Study confirms faults with 287(g) immigration program

Published November 29, 2012


The Immigration Policy Center on Thursday published a study confirming faults with the 287(g) immigration program at a time when the government is subjecting it to review.

Since its creation in 1996, Section 287(g) of the Immigration and Nationality Act has permitted federal authorities to train state and local law enforcement agents to perform certain functions related to immigration.

These include accessing federal databases, questioning and arresting immigrants that are suspected of being in the country illegally and, above all, beginning the deportation process from the 57 detention centers where the 287(g) program is being implemented.

Due to the planned expansion of all the country's prisons in 2013 according to the similar Secure Communities initiative, critics of 287(g) question the need to continue enforcing it.

The U.S. Justice Department investigation of Arizona's Maricopa County Sheriff's Office concluded that the department engaged in a pattern of violations of people's constitutional rights and racial profiling against Hispanics in carrying out 287(g).

It found that Sheriff Joe Arpaio conducted immigration raids in Hispanic neighborhoods and that Latino drivers in greater Phoenix were stopped nine times more frequently than other motorists.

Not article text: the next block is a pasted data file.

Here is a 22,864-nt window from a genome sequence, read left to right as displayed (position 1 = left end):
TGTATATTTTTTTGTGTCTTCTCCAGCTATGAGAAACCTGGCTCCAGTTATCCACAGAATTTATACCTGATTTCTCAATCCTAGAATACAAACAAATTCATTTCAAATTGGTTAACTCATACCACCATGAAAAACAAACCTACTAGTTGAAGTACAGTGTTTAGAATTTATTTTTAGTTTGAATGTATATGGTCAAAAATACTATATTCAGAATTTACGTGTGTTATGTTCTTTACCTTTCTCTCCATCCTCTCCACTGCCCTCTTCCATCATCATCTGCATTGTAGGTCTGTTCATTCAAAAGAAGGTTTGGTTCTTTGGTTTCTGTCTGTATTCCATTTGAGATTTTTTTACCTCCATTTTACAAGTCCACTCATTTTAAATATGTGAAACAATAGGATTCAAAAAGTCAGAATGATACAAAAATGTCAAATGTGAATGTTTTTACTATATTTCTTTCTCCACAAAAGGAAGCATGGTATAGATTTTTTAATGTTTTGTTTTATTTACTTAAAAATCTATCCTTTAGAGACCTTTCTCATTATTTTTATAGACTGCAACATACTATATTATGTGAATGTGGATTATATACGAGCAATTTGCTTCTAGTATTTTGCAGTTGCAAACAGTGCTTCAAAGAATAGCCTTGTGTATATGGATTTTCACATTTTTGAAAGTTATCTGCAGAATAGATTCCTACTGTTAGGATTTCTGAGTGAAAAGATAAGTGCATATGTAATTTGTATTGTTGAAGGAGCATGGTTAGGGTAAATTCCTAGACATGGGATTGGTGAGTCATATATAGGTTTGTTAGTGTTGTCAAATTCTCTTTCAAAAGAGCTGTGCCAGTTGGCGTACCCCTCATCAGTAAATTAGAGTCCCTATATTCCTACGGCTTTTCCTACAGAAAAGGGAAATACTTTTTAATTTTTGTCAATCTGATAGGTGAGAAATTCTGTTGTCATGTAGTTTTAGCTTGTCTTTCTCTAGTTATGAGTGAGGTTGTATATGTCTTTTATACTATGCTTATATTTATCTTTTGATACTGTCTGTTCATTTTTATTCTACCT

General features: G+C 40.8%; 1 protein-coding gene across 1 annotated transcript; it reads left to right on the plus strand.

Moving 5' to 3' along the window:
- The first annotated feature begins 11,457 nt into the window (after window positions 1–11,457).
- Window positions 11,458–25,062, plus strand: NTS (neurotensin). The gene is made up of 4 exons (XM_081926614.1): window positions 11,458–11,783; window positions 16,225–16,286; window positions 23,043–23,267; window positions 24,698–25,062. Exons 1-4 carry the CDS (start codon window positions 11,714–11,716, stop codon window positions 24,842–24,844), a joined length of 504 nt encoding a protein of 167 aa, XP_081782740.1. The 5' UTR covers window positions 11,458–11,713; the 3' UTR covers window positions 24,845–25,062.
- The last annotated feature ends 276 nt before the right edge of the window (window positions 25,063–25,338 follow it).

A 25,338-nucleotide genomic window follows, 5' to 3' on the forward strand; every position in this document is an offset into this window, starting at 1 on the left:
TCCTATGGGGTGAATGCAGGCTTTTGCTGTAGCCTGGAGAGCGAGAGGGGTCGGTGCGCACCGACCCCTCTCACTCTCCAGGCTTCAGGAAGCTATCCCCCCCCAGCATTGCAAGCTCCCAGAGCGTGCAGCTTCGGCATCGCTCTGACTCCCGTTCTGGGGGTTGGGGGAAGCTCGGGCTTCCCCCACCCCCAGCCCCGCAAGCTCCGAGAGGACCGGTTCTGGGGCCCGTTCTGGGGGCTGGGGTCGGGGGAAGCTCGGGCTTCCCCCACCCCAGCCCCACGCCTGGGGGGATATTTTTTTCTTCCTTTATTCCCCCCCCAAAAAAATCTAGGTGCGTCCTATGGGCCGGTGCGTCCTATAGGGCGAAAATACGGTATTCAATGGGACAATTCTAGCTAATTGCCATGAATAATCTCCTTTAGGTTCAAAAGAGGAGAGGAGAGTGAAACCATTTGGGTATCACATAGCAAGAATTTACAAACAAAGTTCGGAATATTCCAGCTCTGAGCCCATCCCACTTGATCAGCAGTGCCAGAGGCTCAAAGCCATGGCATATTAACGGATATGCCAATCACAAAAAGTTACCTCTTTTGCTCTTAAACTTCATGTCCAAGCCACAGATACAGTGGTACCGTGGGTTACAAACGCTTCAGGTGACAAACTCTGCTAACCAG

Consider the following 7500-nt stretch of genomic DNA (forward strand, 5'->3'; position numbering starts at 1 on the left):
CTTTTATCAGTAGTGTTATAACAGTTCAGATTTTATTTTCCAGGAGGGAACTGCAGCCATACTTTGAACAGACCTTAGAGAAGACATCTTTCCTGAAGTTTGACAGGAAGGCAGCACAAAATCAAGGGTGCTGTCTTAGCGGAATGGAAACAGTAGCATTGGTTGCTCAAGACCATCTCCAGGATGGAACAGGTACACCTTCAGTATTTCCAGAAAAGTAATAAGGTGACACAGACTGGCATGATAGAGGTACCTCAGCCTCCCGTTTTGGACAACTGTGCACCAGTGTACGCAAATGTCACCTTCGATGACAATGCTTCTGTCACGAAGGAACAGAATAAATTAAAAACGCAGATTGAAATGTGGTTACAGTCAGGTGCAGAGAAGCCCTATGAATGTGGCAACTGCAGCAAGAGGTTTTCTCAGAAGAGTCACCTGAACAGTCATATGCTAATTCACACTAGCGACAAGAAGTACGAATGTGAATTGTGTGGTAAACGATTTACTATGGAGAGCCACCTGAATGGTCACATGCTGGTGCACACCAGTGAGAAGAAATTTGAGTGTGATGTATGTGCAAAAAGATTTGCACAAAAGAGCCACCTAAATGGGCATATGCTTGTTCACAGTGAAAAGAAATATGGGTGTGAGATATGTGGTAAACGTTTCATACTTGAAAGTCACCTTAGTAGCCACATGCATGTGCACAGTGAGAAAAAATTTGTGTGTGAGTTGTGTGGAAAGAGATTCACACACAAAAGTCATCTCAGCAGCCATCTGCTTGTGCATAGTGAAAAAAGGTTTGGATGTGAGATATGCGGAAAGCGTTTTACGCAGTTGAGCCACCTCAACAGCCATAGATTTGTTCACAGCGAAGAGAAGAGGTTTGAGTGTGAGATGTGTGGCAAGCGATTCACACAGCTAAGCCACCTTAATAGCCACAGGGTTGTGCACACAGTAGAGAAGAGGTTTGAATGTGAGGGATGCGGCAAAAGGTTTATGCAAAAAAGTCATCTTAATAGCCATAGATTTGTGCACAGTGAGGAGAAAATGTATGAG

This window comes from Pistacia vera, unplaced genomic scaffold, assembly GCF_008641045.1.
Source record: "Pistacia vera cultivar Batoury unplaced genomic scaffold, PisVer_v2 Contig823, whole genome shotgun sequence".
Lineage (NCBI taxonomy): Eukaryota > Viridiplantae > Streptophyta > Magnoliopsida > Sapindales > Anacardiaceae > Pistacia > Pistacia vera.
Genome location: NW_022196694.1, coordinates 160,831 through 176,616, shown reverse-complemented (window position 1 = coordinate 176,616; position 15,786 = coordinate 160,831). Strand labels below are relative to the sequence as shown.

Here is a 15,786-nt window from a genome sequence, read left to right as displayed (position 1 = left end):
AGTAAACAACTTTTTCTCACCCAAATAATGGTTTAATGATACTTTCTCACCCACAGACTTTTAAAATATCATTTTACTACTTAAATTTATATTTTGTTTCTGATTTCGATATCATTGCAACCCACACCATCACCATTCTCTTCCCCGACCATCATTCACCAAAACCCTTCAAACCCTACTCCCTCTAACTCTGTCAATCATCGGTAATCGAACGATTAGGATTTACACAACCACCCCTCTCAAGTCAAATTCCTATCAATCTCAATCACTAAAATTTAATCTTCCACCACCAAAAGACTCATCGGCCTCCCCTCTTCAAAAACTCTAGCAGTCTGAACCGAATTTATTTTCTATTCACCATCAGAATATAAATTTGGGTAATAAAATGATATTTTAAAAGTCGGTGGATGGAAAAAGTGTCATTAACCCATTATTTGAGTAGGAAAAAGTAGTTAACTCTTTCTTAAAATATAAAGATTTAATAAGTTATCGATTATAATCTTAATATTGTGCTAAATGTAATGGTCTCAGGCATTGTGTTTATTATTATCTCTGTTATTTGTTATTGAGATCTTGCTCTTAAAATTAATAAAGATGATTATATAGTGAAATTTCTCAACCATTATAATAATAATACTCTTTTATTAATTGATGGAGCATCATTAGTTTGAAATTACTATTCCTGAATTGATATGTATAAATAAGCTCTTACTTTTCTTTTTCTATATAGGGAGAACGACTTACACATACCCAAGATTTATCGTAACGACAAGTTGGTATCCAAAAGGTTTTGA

North Carolina has been one of the states most affected by the implementation of 287(g), given that more than 14,000 Hispanics have been deported from the city of Charlotte alone over the last six years, the majority for minor traffic infractions.

"We've always complained that 287(g) is a way to get rid of Hispanics simply for being immigrants," Hector Vaca, community leader and representative of Action NC, told Efe on Thursday.

"The only positive thing I see about Secure Communities is that it returns control to the federal government for enforcing the immigration laws," he said.

A January 2009 report by the Government Accountability Office complained that 287(g) did not fulfill its objectives of detaining and expelling criminals. On the contrary, undocumented immigrants were being deported for minor crimes and infractions. EFE